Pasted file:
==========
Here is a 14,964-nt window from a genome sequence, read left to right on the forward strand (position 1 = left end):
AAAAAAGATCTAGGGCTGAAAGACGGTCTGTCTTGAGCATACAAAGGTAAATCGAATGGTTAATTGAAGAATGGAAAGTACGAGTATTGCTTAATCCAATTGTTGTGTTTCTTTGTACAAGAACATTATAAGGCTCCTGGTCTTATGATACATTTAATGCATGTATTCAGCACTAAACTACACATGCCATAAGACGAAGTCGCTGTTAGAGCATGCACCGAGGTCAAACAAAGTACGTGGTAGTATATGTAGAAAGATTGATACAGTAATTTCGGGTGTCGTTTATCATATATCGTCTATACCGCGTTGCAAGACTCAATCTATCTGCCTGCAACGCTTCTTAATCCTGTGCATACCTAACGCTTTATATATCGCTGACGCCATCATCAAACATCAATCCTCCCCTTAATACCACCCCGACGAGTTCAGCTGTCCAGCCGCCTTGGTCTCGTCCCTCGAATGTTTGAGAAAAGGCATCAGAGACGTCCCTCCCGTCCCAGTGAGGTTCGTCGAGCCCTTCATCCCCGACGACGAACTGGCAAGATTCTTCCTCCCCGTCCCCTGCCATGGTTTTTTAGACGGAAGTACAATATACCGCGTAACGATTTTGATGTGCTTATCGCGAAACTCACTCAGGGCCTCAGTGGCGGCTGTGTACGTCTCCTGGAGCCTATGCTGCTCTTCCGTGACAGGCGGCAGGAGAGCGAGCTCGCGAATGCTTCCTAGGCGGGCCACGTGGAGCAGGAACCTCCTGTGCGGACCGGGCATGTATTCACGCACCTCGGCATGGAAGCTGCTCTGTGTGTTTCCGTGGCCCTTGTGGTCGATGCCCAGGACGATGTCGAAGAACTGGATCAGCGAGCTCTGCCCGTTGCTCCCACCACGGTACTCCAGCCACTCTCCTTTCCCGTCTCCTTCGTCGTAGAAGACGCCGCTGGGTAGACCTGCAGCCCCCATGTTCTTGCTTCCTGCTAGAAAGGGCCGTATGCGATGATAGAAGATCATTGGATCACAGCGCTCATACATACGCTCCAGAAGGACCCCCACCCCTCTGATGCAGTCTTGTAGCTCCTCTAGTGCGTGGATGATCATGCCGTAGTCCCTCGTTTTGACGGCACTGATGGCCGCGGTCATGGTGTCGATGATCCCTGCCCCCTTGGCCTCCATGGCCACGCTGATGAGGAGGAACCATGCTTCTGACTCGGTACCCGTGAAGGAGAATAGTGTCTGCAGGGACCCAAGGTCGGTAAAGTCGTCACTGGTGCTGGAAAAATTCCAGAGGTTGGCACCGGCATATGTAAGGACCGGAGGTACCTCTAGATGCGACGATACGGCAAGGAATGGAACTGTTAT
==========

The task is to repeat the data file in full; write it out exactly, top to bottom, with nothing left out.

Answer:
Here is a 14,964-nt window from a genome sequence, read left to right on the forward strand (position 1 = left end):
AAAAAAGATCTAGGGCTGAAAGACGGTCTGTCTTGAGCATACAAAGGTAAATCGAATGGTTAATTGAAGAATGGAAAGTACGAGTATTGCTTAATCCAATTGTTGTGTTTCTTTGTACAAGAACATTATAAGGCTCCTGGTCTTATGATACATTTAATGCATGTATTCAGCACTAAACTACACATGCCATAAGACGAAGTCGCTGTTAGAGCATGCACCGAGGTCAAACAAAGTACGTGGTAGTATATGTAGAAAGATTGATACAGTAATTTCGGGTGTCGTTTATCATATATCGTCTATACCGCGTTGCAAGACTCAATCTATCTGCCTGCAACGCTTCTTAATCCTGTGCATACCTAACGCTTTATATATCGCTGACGCCATCATCAAACATCAATCCTCCCCTTAATACCACCCCGACGAGTTCAGCTGTCCAGCCGCCTTGGTCTCGTCCCTCGAATGTTTGAGAAAAGGCATCAGAGACGTCCCTCCCGTCCCAGTGAGGTTCGTCGAGCCCTTCATCCCCGACGACGAACTGGCAAGATTCTTCCTCCCCGTCCCCTGCCATGGTTTTTTAGACGGAAGTACAATATACCGCGTAACGATTTTGATGTGCTTATCGCGAAACTCACTCAGGGCCTCAGTGGCGGCTGTGTACGTCTCCTGGAGCCTATGCTGCTCTTCCGTGACAGGCGGCAGGAGAGCGAGCTCGCGAATGCTTCCTAGGCGGGCCACGTGGAGCAGGAACCTCCTGTGCGGACCGGGCATGTATTCACGCACCTCGGCATGGAAGCTGCTCTGTGTGTTTCCGTGGCCCTTGTGGTCGATGCCCAGGACGATGTCGAAGAACTGGATCAGCGAGCTCTGCCCGTTGCTCCCACCACGGTACTCCAGCCACTCTCCTTTCCCGTCTCCTTCGTCGTAGAAGACGCCGCTGGGTAGACCTGCAGCCCCCATGTTCTTGCTTCCTGCTAGAAAGGGCCGTATGCGATGATAGAAGATCATTGGATCACAGCGCTCATACATACGCTCCAGAAGGACCCCCACCCCTCTGATGCAGTCTTGTAGCTCCTCTAGTGCGTGGATGATCATGCCGTAGTCCCTCGTTTTGACGGCACTGATGGCCGCGGTCATGGTGTCGATGATCCCTGCCCCCTTGGCCTCCATGGCCACGCTGATGAGGAGGAACCATGCTTCTGACTCGGTACCCGTGAAGGAGAATAGTGTCTGCAGGGACCCAAGGTCGGTAAAGTCGTCACTGGTGCTGGAAAAATTCCAGAGGTTGGCACCGGCATATGTAAGGACCGGAGGTACCTCTAGATGCGACGATACGGCAAGGAATGGAACTGTTAT